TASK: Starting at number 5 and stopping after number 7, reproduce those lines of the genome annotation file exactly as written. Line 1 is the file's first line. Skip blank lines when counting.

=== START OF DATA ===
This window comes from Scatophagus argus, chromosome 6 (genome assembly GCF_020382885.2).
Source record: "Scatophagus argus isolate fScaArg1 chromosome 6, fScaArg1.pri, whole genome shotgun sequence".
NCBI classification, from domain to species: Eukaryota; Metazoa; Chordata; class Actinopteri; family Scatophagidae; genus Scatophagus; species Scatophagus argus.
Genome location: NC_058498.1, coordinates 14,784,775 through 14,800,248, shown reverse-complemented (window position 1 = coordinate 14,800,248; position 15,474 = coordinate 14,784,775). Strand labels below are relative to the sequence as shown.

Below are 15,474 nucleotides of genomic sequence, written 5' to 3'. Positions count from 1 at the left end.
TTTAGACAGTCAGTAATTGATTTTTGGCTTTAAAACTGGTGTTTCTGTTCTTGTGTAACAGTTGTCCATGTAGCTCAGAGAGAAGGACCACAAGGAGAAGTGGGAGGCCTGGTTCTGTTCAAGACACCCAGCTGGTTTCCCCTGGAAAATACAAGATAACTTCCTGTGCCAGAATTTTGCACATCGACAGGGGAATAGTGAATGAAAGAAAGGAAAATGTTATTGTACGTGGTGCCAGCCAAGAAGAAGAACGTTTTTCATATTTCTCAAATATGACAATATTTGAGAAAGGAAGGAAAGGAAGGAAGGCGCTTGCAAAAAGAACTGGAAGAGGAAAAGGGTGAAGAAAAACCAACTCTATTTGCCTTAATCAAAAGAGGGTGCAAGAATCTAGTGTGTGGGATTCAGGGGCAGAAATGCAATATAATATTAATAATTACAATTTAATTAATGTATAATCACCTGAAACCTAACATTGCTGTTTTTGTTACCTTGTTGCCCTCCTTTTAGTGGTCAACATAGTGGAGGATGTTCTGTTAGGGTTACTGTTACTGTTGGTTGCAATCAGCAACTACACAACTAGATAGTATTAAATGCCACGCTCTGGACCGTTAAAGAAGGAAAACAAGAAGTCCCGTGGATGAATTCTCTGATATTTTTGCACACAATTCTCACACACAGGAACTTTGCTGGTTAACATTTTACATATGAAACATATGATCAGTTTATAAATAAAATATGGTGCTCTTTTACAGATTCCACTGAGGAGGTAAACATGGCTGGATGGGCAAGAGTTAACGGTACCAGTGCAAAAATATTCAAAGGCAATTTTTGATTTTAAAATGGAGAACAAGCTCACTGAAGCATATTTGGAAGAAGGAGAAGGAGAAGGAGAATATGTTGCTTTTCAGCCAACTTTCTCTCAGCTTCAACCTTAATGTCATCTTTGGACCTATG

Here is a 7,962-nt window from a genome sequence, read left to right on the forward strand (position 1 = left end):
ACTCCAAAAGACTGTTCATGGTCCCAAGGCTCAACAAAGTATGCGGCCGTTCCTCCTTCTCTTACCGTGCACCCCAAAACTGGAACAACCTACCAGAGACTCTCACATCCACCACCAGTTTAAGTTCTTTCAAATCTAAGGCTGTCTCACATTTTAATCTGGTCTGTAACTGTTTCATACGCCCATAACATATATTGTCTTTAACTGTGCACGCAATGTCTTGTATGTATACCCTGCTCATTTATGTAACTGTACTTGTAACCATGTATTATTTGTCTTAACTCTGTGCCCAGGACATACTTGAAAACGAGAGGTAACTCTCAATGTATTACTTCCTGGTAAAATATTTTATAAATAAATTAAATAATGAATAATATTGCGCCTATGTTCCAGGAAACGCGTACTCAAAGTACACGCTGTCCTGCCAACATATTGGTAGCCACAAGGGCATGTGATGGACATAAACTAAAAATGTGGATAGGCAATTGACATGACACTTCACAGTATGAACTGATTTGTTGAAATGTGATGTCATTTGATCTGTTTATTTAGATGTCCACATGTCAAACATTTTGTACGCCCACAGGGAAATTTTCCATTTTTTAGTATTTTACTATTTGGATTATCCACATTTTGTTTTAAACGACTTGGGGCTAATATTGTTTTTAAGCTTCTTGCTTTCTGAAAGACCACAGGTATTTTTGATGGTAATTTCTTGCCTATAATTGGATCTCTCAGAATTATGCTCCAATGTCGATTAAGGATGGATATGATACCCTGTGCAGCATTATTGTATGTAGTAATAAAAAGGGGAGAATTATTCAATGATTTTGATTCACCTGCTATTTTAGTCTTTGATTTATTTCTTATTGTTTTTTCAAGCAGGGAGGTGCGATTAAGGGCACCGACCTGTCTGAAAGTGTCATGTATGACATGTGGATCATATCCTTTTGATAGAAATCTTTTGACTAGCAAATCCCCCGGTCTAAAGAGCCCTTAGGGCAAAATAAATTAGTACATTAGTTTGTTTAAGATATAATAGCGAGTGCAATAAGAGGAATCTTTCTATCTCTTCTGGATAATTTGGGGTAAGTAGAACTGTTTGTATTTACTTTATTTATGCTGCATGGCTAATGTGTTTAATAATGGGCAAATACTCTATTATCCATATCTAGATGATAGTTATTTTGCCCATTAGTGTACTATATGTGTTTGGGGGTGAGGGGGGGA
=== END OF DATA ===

Below are 15,474 nucleotides of genomic sequence, written 5' to 3'. Positions count from 1 at the left end.
TTTAGACAGTCAGTAATTGATTTTTGGCTTTAAAACTGGTGTTTCTGTTCTTGTGTAACAGTTGTCCATGTAGCTCAGAGAGAAGGACCACAAGGAGAAGTGGGAGGCCTGGTTCTGTTCAAGACACCCAGCTGGTTTCCCCTGGAAAATACAAGATAACTTCCTGTGCCAGAATTTTGCACATCGACAGGGGAATAGTGAATGAAAGAAAGGAAAATGTTATTGTACGTGGTGCCAGCCAAGAAGAAGAACGTTTTTCATATTTCTCAAATATGACAATATTTGAGAAAGGAAGGAAAGGAAGGAAGGCGCTTGCAAAAAGAACTGGAAGAGGAAAAGGGTGAAGAAAAACCAACTCTATTTGCCTTAATCAAAAGAGGGTGCAAGAATCTAGTGTGTGGGATTCAGGGGCAGAAATGCAATATAATATTAATAATTACAATTTAATTAATGTATAATCACCTGAAACCTAACATTGCTGTTTTTGTTACCTTGTTGCCCTCCTTTTAGTGGTCAACATAGTGGAGGATGTTCTGTTAGGGTTACTGTTACTGTTGGTTGCAATCAGCAACTACACAACTAGATAGTATTAAATGCCACGCTCTGGACCGTTAAAGAAGGAAAACAAGAAGTCCCGTGGATGAATTCTCTGATATTTTTGCACACAATTCTCACACACAGGAACTTTGCTGGTTAACATTTTACATATGAAACATATGATCAGTTTATAAATAAAATATGGTGCTCTTTTACAGATTCCACTGAGGAGGTAAACATGGCTGGATGGGCAAGAGTTAACGGTACCAGTGCAAAAATATTCAAAGGCAATTTTTGATTTTAAAATGGAGAACAAGCTCACTGAAGCATATTTGGAAGAAGGAGAAGGAGAAGGAGAATATGTTGCTTTTCAGCCAACTTTCTCTCAGCTTCAACCTTAATGTCATCTTTGGACCTATG

Here is a 7,962-nt window from a genome sequence, read left to right on the forward strand (position 1 = left end):